How did you get here and what made you decide to work with this company?

Dee: I was originally a clinical nutritionist, developing meal plans for individuals, though wonderfully helpful for some, I did find giving out meal plans with food restrictions to often isolate individuals and demoralise the food itself. It was a few years back when I started to rethink what I was doing and look for a separate career in the food world. I found Fresh City hiring. Immediately I saw how the company celebrated food and the people surrounding it and thought I needed to be a part of that. Food became so much more interesting and enjoyable when every person involved in bringing food to the table, including the food itself, was appreciated.

Eating more vegetables is better for us. Aside from the obvious, what should we know?

Dee: There are a lot of food deserts in our city and having a choice of what you eat is a privilege. It’s my job to love, support, educate, and assist people in understanding that. No need to demonize something that isn’t 100% organic or locally sourced, but when you have the opportunity to support those beautiful green spaces with delicious veggies in your neighbourhood, do so! It supports not only your farmers, but the environment, and our local economy.

“Community” is something we hear a lot what does it mean to you and how do you work this into what you do?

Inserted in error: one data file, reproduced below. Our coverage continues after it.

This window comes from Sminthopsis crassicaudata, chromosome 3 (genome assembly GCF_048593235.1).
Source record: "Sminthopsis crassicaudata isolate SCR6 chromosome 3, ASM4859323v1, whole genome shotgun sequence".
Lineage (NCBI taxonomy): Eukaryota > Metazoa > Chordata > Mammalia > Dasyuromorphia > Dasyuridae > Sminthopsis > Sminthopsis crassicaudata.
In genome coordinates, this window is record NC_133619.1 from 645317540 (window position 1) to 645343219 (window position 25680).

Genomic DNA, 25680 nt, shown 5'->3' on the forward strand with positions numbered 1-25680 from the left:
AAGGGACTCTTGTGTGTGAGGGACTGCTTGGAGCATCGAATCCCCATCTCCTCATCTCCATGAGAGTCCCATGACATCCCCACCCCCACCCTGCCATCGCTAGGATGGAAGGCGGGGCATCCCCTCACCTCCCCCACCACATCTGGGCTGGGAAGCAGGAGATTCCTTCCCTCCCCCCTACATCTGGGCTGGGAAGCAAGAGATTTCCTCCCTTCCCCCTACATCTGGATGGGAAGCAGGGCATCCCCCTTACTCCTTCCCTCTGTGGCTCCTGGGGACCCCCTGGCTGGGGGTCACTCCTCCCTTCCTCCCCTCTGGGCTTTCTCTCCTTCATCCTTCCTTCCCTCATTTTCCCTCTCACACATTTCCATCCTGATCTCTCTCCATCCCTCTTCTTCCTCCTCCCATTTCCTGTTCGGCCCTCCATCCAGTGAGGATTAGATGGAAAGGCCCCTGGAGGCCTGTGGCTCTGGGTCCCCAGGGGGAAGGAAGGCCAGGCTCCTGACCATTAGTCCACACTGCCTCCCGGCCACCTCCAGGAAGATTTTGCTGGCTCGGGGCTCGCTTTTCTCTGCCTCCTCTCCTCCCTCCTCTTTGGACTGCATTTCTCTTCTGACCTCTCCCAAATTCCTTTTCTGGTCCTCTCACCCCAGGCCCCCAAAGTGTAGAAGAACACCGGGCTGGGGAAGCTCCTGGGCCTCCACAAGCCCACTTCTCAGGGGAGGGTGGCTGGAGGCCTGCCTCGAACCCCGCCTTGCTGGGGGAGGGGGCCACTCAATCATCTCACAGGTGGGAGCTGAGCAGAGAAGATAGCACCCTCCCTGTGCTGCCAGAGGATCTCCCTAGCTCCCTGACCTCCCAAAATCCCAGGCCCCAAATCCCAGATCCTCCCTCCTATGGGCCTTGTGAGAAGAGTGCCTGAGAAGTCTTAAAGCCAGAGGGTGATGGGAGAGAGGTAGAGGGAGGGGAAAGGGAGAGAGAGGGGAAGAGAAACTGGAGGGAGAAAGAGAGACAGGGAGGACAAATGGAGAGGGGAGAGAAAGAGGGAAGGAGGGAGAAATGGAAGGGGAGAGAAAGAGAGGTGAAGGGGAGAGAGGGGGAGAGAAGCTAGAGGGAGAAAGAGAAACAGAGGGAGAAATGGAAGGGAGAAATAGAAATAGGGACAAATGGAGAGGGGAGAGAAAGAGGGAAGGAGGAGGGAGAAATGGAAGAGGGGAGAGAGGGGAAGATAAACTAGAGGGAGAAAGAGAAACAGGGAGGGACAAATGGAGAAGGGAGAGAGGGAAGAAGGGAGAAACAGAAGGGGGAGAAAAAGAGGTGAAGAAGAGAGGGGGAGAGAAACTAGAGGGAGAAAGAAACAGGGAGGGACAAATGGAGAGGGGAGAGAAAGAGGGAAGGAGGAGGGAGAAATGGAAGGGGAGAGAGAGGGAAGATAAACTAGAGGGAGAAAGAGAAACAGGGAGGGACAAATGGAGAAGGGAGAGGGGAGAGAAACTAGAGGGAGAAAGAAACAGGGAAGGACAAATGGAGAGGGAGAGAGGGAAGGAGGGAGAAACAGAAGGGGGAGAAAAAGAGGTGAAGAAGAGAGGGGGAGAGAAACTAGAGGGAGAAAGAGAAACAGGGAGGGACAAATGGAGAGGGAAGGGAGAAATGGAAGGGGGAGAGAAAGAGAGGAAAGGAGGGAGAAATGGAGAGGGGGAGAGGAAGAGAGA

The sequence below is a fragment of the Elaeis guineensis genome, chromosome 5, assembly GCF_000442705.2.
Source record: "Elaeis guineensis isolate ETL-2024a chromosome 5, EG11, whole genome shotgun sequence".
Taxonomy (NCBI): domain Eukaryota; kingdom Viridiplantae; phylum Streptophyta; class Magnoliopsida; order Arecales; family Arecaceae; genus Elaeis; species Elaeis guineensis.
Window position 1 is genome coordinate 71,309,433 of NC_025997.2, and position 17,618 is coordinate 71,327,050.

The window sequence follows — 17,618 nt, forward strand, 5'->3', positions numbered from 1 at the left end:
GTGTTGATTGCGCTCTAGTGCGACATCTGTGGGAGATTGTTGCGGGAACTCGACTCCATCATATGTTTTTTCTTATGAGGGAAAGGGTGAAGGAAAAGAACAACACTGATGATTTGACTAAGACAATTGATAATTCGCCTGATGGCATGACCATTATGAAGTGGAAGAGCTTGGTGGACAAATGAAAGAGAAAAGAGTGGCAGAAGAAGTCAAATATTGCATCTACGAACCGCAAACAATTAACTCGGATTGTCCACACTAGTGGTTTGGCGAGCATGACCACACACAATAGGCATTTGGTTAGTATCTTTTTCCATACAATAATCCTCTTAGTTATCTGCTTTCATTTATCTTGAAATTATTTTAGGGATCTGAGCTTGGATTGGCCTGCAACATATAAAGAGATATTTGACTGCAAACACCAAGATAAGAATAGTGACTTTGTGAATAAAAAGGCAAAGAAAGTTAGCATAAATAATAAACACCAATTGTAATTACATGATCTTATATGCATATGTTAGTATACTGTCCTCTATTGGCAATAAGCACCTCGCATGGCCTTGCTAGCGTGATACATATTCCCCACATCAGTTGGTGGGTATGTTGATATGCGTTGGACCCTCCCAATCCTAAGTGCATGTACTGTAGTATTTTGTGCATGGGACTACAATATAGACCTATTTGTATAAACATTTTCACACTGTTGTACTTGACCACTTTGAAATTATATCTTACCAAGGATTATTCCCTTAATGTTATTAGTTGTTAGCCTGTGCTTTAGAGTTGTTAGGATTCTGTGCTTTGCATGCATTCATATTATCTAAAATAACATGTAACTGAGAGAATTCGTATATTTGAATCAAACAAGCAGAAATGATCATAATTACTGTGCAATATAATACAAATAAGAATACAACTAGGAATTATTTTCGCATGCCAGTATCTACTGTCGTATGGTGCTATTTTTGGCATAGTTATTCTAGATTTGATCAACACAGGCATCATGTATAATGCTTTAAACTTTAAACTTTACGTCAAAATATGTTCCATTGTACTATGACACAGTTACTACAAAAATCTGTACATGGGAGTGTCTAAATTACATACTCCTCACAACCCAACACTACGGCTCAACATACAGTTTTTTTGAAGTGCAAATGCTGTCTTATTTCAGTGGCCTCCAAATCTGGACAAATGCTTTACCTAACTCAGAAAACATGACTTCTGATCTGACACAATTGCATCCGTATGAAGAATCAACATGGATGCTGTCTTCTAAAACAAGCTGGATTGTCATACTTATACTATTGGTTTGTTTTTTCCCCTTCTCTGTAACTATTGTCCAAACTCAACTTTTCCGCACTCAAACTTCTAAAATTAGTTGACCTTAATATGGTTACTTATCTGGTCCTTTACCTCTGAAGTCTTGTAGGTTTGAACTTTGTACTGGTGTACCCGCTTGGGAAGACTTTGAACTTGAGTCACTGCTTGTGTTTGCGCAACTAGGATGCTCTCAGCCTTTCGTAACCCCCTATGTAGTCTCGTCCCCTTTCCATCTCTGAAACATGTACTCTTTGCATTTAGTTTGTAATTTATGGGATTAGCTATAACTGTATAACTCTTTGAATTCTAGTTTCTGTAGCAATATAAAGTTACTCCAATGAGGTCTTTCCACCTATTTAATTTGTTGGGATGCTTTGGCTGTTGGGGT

Dee: We aren’t anything without our community.  When I share how I work this into my work, I want everyone to know, there is a group of amazing people working alongside me to do this: Farmers’ are at the forefront of our food community and they deserve all the support. I incorporate local food specifically into the recipes I develop for my book, the recipes developed for Fresh City, and the workshops I run. The Leslieville Market, a market I run in my neighbourhood bridges the gap between our farmer community and my neighbourhood community. Any money we fundraise within the community goes to a non-profit organization, the Neighbourhood Food Hub, that works to increase food access to marginalized and at-risk communities in the East End. It means everything to me to be able to bring all of these people together, especially over a table of good food.

The harvest salad workshop is such a great idea! For those who don’t know, can you tell us more?

Dee: Thank you! The workshop really speaks for itself, I am just there to get everyone as excited about getting to know our food as much as I am.

It’s a very immersive experience that in a way, brings the farm to the group attending the workshop. The name says it all, you harvest your own dinner and learn the simple culinary secrets to making a good meal without using a recipe. It’s really a choose your own adventure kind of meal, sprinkled with my eagerness to share my fun fact knowledge on the food grown here in Canada.

The best thing about what you do?

Dee: Somehow this industry brings together the best kind of people.

What’s your favourite vegetable?

Dee: Have you ever tried delicata squash? It’s like the champagne of squashes. It is rich like the butternut but has a delicate sweetness that I cannot explain. You will need to try it for yourself. Just know, they don’t last all winter season like most squash so make sure you try before it’s too late.

Thank you to Fjällräven for inviting us to this very special dinner.


About Sonya Davidson 943 Articles
Covering events, openings and all the deliciousness in Toronto.